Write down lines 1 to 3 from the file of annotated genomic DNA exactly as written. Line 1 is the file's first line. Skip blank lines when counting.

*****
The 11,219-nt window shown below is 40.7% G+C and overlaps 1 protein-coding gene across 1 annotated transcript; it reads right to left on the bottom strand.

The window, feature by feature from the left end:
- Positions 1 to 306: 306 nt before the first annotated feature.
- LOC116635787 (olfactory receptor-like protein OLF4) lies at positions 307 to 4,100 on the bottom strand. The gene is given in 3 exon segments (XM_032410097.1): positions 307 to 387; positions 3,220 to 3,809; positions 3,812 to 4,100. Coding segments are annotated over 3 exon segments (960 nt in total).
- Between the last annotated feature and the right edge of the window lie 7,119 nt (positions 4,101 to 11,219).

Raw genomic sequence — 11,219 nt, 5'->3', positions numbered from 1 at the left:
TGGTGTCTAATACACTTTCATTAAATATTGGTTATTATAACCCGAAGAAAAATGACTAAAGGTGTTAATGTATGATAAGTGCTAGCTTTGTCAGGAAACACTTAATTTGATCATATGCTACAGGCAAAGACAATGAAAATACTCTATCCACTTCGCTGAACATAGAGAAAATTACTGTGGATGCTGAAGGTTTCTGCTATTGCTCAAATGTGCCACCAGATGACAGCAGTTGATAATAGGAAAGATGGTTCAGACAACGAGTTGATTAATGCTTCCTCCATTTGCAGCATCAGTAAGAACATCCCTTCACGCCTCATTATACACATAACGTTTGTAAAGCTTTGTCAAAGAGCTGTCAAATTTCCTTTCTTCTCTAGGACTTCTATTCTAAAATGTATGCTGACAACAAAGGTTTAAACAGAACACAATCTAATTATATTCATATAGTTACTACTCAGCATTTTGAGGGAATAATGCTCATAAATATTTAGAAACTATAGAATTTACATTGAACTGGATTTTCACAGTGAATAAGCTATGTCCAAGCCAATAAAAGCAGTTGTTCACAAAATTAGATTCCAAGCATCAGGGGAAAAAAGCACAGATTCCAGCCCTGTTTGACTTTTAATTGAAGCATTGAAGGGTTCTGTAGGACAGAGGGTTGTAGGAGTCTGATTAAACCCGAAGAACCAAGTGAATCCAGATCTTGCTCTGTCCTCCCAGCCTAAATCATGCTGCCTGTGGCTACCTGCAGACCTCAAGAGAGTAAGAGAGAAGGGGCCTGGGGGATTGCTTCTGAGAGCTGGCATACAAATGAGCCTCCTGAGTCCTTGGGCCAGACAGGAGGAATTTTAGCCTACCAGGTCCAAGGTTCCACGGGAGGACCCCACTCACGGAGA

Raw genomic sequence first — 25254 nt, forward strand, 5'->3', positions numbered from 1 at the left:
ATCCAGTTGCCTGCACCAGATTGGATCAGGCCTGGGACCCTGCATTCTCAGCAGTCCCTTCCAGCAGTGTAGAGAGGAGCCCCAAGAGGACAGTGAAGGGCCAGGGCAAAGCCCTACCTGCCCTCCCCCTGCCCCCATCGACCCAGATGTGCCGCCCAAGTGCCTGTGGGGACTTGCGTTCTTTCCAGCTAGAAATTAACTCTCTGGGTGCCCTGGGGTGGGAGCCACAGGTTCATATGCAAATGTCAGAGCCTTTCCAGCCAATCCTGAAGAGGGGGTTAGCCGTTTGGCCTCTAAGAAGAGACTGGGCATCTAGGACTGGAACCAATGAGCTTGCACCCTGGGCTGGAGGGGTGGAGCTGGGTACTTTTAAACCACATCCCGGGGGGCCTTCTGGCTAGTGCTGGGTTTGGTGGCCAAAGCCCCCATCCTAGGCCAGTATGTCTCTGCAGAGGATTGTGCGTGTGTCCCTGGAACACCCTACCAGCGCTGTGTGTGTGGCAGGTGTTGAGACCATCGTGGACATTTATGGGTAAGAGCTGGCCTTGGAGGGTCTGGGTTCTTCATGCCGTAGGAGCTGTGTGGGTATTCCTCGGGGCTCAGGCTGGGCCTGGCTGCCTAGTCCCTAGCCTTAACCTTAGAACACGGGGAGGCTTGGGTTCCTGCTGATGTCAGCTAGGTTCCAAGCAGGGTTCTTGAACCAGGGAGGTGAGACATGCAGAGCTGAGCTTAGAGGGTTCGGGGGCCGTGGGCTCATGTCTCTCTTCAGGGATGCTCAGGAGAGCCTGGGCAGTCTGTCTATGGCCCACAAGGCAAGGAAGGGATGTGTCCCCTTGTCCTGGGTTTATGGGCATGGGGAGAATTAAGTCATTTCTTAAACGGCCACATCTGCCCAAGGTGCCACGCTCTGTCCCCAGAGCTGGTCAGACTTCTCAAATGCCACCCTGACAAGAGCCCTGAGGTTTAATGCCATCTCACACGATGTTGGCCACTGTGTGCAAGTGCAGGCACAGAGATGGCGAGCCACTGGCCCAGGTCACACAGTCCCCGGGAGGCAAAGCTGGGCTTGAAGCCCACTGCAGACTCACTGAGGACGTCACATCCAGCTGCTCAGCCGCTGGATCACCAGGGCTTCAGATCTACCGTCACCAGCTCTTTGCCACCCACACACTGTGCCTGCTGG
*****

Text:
The 11,219-nt window shown below is 40.7% G+C and overlaps 1 protein-coding gene across 1 annotated transcript; it reads right to left on the bottom strand.

The window, feature by feature from the left end:
- Positions 1 to 306: 306 nt before the first annotated feature.